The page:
Home Top Global NewsHealthcare Steve Barclay refuses to say NHS in England is functioning properly | NHS

Steve Barclay refuses to say NHS in England is functioning properly | NHS

by Ozva Admin

The health secretary has twice refused to say that the National Health Service It is working well, as it defended delays to limit the cost of social care, stressing that it was targeting the “immediate problem” of a backlog of operations and ambulance delays.

Steve Barclay said it had been a difficult decision to delay Boris Johnson’s plans for “fix welfare”, and admitted that the health service was under “severe pressure”.

An estimate 540,000 people in England they are awaiting social care, financial assessment or a review.

Barclay denied that the government has given up limiting the costs of social care, and was challenged by a viewer on BBC Sunday with Laura Kuenssberg, who said the backlog of people requiring care was “literally killing people”.

Barclay said: “It is a very difficult decision to delay those reforms. We remain committed to them, but we recognize that there is an immediate problem, particularly in the hospitals, where we have 13,500 people who are ready to be discharged but we can’t. That’s having a ripple effect in areas like ambulances and flow through the hospital.”

The government announced this week that the changes finalized a year ago are designed to deliver on a 2019 Tory manifesto promise to “fix social care”. they were going to be delayed. They include increasing the amount of assets a person can hold before they get state funding for social care from £23,250 to £100,000, as well as limiting lifetime care costs to £86,000.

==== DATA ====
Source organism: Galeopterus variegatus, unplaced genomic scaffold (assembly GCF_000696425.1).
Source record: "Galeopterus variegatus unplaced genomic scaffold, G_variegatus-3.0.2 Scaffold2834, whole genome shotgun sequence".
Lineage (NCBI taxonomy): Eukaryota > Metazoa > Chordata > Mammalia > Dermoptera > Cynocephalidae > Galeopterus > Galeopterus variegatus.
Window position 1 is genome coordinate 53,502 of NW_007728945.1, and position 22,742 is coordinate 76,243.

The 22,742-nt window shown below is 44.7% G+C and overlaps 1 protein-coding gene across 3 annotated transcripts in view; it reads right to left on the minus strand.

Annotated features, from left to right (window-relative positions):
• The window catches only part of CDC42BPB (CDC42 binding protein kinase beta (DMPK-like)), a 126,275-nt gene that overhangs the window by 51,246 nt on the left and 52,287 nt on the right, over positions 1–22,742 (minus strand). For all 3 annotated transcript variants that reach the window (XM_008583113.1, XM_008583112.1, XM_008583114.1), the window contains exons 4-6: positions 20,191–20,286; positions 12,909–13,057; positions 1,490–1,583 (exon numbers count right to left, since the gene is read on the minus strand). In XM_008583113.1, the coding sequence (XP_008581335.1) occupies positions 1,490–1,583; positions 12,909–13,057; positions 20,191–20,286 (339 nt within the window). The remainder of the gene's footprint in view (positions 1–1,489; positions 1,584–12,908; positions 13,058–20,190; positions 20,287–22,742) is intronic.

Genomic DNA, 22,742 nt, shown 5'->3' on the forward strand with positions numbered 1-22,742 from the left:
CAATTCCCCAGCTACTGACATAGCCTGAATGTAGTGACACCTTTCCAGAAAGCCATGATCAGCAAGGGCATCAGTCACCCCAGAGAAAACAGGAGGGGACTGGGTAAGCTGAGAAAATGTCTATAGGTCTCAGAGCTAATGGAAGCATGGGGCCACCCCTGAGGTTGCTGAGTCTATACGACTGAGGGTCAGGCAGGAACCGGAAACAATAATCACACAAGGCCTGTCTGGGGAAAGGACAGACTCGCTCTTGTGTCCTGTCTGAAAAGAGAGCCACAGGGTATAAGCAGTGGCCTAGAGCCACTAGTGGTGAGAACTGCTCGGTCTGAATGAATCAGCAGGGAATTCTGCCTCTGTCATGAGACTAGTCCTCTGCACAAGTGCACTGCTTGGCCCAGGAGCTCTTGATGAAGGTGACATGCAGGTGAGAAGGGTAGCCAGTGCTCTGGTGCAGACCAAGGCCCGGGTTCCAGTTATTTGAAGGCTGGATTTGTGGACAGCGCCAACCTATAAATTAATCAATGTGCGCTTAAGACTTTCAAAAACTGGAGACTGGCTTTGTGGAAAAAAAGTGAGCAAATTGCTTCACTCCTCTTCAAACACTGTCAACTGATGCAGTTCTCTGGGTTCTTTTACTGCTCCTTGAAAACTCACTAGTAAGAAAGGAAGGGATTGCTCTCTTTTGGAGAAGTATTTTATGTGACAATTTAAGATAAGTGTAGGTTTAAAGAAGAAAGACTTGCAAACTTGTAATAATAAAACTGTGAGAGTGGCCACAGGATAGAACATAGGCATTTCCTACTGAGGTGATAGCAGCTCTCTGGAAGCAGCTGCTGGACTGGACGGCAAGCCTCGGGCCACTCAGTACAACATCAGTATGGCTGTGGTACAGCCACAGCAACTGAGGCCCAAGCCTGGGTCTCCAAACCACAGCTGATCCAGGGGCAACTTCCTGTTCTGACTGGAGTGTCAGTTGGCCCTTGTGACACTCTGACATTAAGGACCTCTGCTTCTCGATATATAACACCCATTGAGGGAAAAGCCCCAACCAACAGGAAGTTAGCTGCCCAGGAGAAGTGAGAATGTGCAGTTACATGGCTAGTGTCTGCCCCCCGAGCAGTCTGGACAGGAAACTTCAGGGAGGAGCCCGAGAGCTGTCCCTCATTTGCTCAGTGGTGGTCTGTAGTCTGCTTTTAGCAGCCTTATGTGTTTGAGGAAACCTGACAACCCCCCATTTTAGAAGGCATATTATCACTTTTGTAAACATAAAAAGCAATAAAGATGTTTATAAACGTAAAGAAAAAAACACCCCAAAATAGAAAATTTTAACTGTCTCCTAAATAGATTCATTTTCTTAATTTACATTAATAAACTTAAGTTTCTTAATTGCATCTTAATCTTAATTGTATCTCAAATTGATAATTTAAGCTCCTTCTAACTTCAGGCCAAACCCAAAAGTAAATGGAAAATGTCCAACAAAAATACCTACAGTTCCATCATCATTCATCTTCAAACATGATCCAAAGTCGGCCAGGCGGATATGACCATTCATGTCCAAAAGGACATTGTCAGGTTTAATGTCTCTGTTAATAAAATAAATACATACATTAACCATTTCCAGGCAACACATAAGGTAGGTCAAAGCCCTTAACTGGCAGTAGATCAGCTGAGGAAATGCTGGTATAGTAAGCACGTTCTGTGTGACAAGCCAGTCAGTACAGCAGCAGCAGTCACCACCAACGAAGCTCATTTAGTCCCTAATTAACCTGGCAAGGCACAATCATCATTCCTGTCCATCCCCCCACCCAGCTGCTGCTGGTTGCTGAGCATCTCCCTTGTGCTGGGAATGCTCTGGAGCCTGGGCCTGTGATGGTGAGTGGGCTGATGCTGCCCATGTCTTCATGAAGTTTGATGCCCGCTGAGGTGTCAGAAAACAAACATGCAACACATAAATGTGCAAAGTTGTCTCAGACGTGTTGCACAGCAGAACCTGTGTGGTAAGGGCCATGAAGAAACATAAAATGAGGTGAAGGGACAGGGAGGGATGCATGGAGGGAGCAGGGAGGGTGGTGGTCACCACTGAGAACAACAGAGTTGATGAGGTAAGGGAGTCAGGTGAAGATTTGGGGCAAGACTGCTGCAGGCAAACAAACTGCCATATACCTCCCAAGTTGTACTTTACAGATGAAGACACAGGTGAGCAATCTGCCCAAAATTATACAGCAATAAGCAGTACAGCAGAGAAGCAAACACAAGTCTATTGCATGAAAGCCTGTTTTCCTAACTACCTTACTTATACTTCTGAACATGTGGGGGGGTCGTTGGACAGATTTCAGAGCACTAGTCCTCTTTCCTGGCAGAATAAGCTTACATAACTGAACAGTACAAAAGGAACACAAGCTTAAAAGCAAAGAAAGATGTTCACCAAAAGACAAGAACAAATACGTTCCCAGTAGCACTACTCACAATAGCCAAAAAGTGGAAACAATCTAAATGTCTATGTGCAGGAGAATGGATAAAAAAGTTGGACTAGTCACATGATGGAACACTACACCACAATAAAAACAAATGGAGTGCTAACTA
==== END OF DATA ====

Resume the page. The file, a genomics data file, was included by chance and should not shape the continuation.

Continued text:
Barclay blamed the delay on the pandemic, saying the number of people waiting more than a year for an operation had been just 1,300 before Covid and had now risen to 400,000.

“Delay these [social care] The reforms allow us to solve the real challenges that we are seeing in our A&E departments and in our ambulance services,” he said.

Asked twice if the health service was working properly, Barclay did not say yes. Instead, he said the NHS was “under great pressure” and that despite “very real challenges” in drafting Chancellor Jeremy Hunt’s autumn statement, there would be an additional £6.6bn over the next two years for the health in england

Explaining why he wanted to reduce the number of NHS targets, Barclay told Sky News there was a place for them, but added: “If everything is a priority, nothing is a priority.”

He said officials at the local level were “better able to tailor priorities to their local needs.”

As nurses prepare to strike for the first time, Barclay said her “door is open” and that she had met the heads of the Royal College of Nurses and Unison this week.

Gary Smith, the general secretary of the GMB union, said he was “red-hot” at the health secretary’s assurances. He said Barclay was “misled and quite dishonest” that there were productive meetings that could reduce the strike.

He called on the government to remove non-residential status for some 70,000 super-rich people who live in the UK but pay no tax on their overseas income, and reinstate the cap on bankers’ bonuses to help give more money to the NHS.

Meanwhile, shadow jobs and pensions secretary Jonathan Ashworth refused to know how much money Labor would give to the NHS, but said the party would fund it adequately by growing the economy.

“We are not in government today, and when we are in government we will do a full needs assessment of the NHS and fund it appropriately,” he said.

“You have to grow your economy. One of the ways that it grows its economy, particularly after 12 years of this poor economic performance under the conservativesit’s that we need to invest in jobs and skills.

“So we will create new jobs through green industrial investment in renewable energy and hydrogen, but we will also help get more people to work, because we have disease rates: 2.5 million people are forced to leave work due to the disease, an increasing number. of those over 50 who also leave the labor market”.

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